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Salvos defend joining Coca-Cola campaign panned by health groups

The Salvation Army is defending its decision to back a Coca-Cola marketing campaign slammed by health groups as "cynical".

Last month a Coca-Cola truck embarked on a tour of regional Queensland and New South Wales, handing out gifts along the way as part of a Christmas-themed promotion.

Health groups have criticised the campaign as nothing more than a marketing exercise targeting communities with already-high obesity rates.

"It's actually using people who are on hard times, communities who are on hard times to sell their product, and I actually think it stinks," Michael Moore, the chief executive of the Public Health Association of Australia, said.

"The notion you would have sugary soft drinks supporting Christmas greetings and targeting children really is pushing the barrel too far."

But Salvation Army communications and fundraising director Leigh Cleave said the organisation was satisfied with the benefits of its relationship.

"The connections and the legacies that [Coca-Cola] left in each community, be they sporting equipment, community halls being done up, was really quite significant," Mr Cleave said.

A woman models inside the Coca-Cola Truck.

"At one of the events that I was at, they had a feast on the beach with families and beautiful, wonderful healthy food and salads, and some people that we work with who struggle during the year were at this feast.

"We know that things like this don't solve people's problems, but at times like this at Christmas, when they can feel that someone's done something quite magical and special for them, that's something that is important to us."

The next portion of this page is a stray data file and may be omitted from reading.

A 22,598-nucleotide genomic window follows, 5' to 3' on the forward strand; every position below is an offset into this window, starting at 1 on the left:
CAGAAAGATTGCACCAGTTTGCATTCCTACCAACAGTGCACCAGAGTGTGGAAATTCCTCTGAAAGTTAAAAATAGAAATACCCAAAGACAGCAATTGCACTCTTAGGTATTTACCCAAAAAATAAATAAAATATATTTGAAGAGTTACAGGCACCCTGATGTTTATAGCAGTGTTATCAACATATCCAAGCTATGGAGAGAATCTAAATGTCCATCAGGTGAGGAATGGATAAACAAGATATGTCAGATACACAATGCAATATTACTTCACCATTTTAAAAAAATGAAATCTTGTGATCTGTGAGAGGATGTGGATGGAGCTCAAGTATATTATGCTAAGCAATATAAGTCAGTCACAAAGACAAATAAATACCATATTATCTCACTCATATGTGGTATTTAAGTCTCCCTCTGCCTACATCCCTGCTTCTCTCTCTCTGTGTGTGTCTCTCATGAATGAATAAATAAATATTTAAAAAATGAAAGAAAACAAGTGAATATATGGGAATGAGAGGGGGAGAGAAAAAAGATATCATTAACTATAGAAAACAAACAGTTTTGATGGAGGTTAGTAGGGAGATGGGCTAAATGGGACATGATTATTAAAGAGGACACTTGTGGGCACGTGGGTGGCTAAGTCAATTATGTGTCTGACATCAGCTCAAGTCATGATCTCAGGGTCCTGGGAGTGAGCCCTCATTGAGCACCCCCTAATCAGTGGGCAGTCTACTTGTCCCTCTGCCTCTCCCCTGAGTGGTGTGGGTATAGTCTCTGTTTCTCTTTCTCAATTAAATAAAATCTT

Concerns over 'targeting of children'

Mount Isa Mayor Joyce McCulloch, said she did not have a problem when it visited her community.

"I think it's a wonderful initiative, considering that it's actually a European initiative and Coca-Cola have opted to bring their truck to Australia," Councillor McCulloch said.

Responding to health and parents' group's concerns, she said she had only had positive feedback about the tour.

"It's up to parents to control the negative side of what Coca-Cola actually does do, but it's not for me as a parent to tell other parents how to raise their children," she said.

In a statement, a Coca-Cola spokesperson said the locations the truck visited, which included Tamworth and Townsville, were independently identified as deserving communities.

They also said Coke had strict protocols about not marketing its products to children and served low-sugar drinks at Christmas truck events.

But the Public Health Association's Mr Moore said that did not allay his overall concerns.

"The reality is when we see Coke, people think of the normal Coke — the one they've been selling for a century — which has such a high content of sugar," he said.

"So I think that's the real concern. It's not as much what [Coca-Cola] are doing on the spot as their constant marketing and targeting of children."

So far, 14 health promotion organisations, including the Australian Dental Association, have signed a petition to stop the truck's tour.

Original Article

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